Theology in 3D

The Feast of Booths

Ken Casillas | October 9, 2017
Old Testament

Having considered the Feast of Trumpets and the Day of Atonement, we come now to the third Israelite observance in the month of Tishrei: Sukkot, from the Hebrew expression khag hassukkot, the Feast of Booths or Tabernacles. While the Day of Atonement is considered Israel’s most solemn holy day, the Feast of Booths, held just five days later, is the most joyful of the nation’s celebrations.


Several other features stand out concerning Booths. It’s the third of the three annual feasts that required Israelite men to make a pilgrimage to the central sanctuary, the other two being the Feast of Passover/Unleavened Bread and the Feast of Weeks or Pentecost (Exod. 23:14-17Deut. 16:16). Booths is also the final feast of Israel’s religious year, meaning that I won’t  have any more biblical feasts to discuss until next spring (though I plan to comment on the extrabiblical celebration of Hannukah around Christmastime). In addition, Booths is the longest of Israel’s biblical observances. Altogether, the festival lasted eight days, and in 2017 it runs from October 4 to 11.

Booths overlapped with the Feast of Ingathering (khag ha’asip, Exod. 23:16; 34:22; cf. Deut. 16:13-15). This marked the end of the agricultural year, during the harvesting of grapes and other summer crops. The feast provided an opportunity to express thanksgiving for God’s bountiful provision of the material needs of his people. In this regard, it parallels Americans’ Thanksgiving Day and provides a paradigm for such celebrations.

Leviticus 23 explains the more distinctive emphasis of the Feast of Booths:

And you shall take on the first day the fruit of splendid trees, branches of palm trees and boughs of leafy trees and willows of the brook, and you shall rejoice before the LORD your God seven days…. You shall dwell in booths [sukkot] for seven days. All native Israelites shall dwell in booths, that your generations may know that I made the people of Israel dwell in booths when I brought them out of the land of Egypt: I am the LORD your God. (vv. 40, 42-43)

A yearly week-long camping trip! Living in temporary shelters made of branches and leaves mirrored the experience of the Israelites who lived in such shelters or tents in the wilderness for forty years. The Feast of Booths vividly reinforced God’s provision and guidance for Israel during some of her darkest days. The extended backward look was designed to generate joyful gratitude for Yahweh’s grace and faithfulness to the nation. God desires that all his people—whether under the Old or New Covenant—keep alive the memory of his past works and delight in him as a result.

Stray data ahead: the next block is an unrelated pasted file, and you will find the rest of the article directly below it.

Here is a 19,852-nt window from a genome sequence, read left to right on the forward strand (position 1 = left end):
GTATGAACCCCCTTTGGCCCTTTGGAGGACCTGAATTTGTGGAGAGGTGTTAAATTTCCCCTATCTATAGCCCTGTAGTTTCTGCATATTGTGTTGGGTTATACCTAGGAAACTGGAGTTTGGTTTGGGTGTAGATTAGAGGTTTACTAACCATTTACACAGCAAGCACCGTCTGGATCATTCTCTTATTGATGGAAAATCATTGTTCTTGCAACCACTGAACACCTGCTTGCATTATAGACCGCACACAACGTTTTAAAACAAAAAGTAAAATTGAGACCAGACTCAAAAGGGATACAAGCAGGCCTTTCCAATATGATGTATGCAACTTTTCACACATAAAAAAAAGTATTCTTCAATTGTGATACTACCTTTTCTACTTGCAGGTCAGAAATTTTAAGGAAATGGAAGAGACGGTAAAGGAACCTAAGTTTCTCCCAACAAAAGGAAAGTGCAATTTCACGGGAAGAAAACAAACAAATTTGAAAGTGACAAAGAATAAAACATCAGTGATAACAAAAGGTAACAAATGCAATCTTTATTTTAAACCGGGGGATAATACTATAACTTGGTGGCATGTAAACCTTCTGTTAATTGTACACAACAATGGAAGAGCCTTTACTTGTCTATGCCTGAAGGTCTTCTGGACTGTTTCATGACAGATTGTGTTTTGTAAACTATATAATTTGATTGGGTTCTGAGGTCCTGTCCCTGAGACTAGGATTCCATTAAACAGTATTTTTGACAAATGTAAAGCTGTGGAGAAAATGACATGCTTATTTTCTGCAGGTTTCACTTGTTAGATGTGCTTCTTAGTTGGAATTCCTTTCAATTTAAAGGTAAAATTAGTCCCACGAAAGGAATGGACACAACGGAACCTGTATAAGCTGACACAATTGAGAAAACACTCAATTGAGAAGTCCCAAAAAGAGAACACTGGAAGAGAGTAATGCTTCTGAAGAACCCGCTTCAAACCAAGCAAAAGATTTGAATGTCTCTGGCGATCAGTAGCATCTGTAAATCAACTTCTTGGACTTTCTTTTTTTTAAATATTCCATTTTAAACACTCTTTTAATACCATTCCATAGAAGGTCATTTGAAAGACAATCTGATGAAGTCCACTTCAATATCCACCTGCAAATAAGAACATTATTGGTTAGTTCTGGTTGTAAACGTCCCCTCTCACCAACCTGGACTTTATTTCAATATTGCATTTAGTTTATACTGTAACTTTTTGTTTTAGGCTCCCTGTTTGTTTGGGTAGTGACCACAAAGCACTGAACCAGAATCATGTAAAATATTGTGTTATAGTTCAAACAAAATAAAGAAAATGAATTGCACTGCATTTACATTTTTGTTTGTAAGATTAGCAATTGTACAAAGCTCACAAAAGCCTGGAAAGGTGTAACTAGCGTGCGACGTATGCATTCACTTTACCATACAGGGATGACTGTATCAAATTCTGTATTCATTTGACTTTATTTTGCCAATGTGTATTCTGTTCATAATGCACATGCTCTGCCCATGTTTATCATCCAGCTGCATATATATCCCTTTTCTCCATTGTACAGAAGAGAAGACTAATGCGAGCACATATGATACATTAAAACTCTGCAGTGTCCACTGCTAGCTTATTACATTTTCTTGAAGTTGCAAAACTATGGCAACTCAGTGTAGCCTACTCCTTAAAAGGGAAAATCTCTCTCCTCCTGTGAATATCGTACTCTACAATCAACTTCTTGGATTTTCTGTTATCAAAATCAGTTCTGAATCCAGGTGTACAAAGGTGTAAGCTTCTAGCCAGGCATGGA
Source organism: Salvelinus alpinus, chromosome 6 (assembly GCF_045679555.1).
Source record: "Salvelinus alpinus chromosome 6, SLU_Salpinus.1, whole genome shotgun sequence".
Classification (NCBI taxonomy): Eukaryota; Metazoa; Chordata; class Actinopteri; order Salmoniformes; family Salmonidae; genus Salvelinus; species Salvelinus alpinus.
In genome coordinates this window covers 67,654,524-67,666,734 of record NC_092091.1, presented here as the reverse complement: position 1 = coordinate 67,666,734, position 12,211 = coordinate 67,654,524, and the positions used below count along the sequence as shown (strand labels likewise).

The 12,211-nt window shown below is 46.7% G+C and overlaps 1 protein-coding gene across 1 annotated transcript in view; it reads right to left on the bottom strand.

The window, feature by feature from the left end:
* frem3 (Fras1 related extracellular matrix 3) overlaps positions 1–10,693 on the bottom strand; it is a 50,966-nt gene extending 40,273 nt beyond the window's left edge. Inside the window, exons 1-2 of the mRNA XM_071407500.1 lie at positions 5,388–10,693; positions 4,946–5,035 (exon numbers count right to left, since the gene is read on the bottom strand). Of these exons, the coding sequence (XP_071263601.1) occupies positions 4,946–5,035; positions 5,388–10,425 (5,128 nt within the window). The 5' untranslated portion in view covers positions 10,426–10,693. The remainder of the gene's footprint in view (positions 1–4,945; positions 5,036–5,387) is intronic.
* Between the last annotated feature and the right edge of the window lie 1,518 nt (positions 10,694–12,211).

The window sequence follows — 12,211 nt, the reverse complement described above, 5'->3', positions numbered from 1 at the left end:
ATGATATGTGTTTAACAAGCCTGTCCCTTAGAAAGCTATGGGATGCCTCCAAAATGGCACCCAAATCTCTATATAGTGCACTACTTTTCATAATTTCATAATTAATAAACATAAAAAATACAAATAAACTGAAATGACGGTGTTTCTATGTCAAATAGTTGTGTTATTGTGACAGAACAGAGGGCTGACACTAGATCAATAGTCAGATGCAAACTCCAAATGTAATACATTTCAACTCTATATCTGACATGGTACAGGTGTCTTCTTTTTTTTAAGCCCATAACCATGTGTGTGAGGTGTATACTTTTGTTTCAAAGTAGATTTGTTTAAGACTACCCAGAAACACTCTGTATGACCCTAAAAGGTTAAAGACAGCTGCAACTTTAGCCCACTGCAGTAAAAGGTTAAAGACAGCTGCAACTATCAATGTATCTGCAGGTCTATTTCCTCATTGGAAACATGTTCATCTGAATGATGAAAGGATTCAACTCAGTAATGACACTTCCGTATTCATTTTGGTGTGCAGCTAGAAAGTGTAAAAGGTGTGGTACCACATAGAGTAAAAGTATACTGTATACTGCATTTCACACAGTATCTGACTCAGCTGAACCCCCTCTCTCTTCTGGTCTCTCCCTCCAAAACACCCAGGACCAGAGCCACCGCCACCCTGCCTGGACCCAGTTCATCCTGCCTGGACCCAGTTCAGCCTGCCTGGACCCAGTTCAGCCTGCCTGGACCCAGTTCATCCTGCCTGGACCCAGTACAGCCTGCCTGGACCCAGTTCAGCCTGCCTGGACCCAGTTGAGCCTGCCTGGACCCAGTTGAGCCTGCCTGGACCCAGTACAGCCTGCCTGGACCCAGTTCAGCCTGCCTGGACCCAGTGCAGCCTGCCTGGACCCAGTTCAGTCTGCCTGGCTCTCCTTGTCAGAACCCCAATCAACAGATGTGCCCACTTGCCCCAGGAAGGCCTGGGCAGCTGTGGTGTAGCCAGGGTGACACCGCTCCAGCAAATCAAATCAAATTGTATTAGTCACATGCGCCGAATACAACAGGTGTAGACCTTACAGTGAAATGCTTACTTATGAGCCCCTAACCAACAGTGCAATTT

Many Jews today continue to celebrate the Feast of Booths. In addition to building leafy shelters, they perform a ritual of waving the various horticultural products listed in Leviticus 23:40. As with the Day of Atonement, however, a key component is missing: the offering of sacrifices. The Feast of Booths involved an enormous amount of sacrifices, more than for any other Israelite feast. Numbers 29:12-38 details the offerings that were to be made on each day of Booths. The theme of atonement through blood sacrifice was never far from Israel’s worship.


Scripture includes several historical accounts of the celebration of Booths. It was during a Feast of Booths that Solomon dedicated the temple (1 Kings 8:265-662 Chron. 7:9). And when the altar of sacrifice was reestablished following the exile, the returnees also observed Booths (Ezra 3:4).

Nehemiah 8 records another celebration almost a century later, in 445 B.C. Verse 17 is intriguing: “And all the assembly of those who had returned from the captivity made booths and lived in the booths, for from the days of Jeshua [Joshua] the son of Nun to that day the people of Israel had not done so.” Given the passages noted in my previous paragraph, this can’t mean that Booths had not been celebrated at all since the time of Joshua. Verse 18 helps us to interpret verse 17: “And day by day, from the first day to the last day, he [Ezra] read from the Book of the Law of God. They kept the feast seven days, and on the eighth day there was a solemn assembly, according to the rule.” The closing phrase, “according to the rule,” suggests the way in which this celebration was unique: it was done with meticulous attention to the Torah’s regulations, whereas previous observances had fallen short on some points (F. Charles Fensham, The Books of Ezra and Nehemiah, NICOT, 221).

But we also need to note the last part of verse 17, which I omitted above: “And there was very great rejoicing.” When the people set about to remember Yahweh’s works and to worship him in accordance with his prescriptions, they didn’t feel stifled. Instead, their hearts overflowed with delight! Perhaps there’s a lesson here for worship today?